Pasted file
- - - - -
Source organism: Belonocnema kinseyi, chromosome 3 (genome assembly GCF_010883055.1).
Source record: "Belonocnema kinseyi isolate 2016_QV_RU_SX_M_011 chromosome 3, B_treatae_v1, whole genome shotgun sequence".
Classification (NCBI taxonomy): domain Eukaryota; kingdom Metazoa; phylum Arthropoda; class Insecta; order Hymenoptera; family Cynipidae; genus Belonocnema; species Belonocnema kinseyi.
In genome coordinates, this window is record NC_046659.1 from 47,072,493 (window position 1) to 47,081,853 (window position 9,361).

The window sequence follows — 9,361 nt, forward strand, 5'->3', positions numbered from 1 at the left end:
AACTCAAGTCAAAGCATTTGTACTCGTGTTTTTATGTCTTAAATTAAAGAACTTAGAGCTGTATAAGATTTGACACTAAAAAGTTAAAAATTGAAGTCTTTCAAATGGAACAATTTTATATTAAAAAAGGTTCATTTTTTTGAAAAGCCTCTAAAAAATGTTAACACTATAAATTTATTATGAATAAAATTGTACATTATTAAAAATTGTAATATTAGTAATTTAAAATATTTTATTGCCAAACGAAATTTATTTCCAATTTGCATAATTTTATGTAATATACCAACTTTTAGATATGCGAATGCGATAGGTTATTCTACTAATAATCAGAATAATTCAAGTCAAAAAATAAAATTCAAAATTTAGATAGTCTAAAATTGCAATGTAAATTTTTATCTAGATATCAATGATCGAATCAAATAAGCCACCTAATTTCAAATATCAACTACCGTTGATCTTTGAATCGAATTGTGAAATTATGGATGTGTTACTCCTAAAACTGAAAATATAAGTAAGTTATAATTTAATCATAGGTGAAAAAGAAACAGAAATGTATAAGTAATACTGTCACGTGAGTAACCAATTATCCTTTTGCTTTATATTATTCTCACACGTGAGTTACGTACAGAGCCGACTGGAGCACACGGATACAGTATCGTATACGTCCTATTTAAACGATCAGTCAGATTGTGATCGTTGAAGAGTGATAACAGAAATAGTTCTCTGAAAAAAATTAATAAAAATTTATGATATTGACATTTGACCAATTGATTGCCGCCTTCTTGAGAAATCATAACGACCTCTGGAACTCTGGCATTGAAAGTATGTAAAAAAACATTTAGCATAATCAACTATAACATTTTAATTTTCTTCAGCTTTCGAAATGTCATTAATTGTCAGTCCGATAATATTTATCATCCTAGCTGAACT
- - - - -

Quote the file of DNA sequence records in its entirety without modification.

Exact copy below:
Source organism: Belonocnema kinseyi, chromosome 3 (genome assembly GCF_010883055.1).
Source record: "Belonocnema kinseyi isolate 2016_QV_RU_SX_M_011 chromosome 3, B_treatae_v1, whole genome shotgun sequence".
Classification (NCBI taxonomy): domain Eukaryota; kingdom Metazoa; phylum Arthropoda; class Insecta; order Hymenoptera; family Cynipidae; genus Belonocnema; species Belonocnema kinseyi.
In genome coordinates, this window is record NC_046659.1 from 47,072,493 (window position 1) to 47,081,853 (window position 9,361).

The window sequence follows — 9,361 nt, forward strand, 5'->3', positions numbered from 1 at the left end:
AACTCAAGTCAAAGCATTTGTACTCGTGTTTTTATGTCTTAAATTAAAGAACTTAGAGCTGTATAAGATTTGACACTAAAAAGTTAAAAATTGAAGTCTTTCAAATGGAACAATTTTATATTAAAAAAGGTTCATTTTTTTGAAAAGCCTCTAAAAAATGTTAACACTATAAATTTATTATGAATAAAATTGTACATTATTAAAAATTGTAATATTAGTAATTTAAAATATTTTATTGCCAAACGAAATTTATTTCCAATTTGCATAATTTTATGTAATATACCAACTTTTAGATATGCGAATGCGATAGGTTATTCTACTAATAATCAGAATAATTCAAGTCAAAAAATAAAATTCAAAATTTAGATAGTCTAAAATTGCAATGTAAATTTTTATCTAGATATCAATGATCGAATCAAATAAGCCACCTAATTTCAAATATCAACTACCGTTGATCTTTGAATCGAATTGTGAAATTATGGATGTGTTACTCCTAAAACTGAAAATATAAGTAAGTTATAATTTAATCATAGGTGAAAAAGAAACAGAAATGTATAAGTAATACTGTCACGTGAGTAACCAATTATCCTTTTGCTTTATATTATTCTCACACGTGAGTTACGTACAGAGCCGACTGGAGCACACGGATACAGTATCGTATACGTCCTATTTAAACGATCAGTCAGATTGTGATCGTTGAAGAGTGATAACAGAAATAGTTCTCTGAAAAAAATTAATAAAAATTTATGATATTGACATTTGACCAATTGATTGCCGCCTTCTTGAGAAATCATAACGACCTCTGGAACTCTGGCATTGAAAGTATGTAAAAAAACATTTAGCATAATCAACTATAACATTTTAATTTTCTTCAGCTTTCGAAATGTCATTAATTGTCAGTCCGATAATATTTATCATCCTAGCTGAACT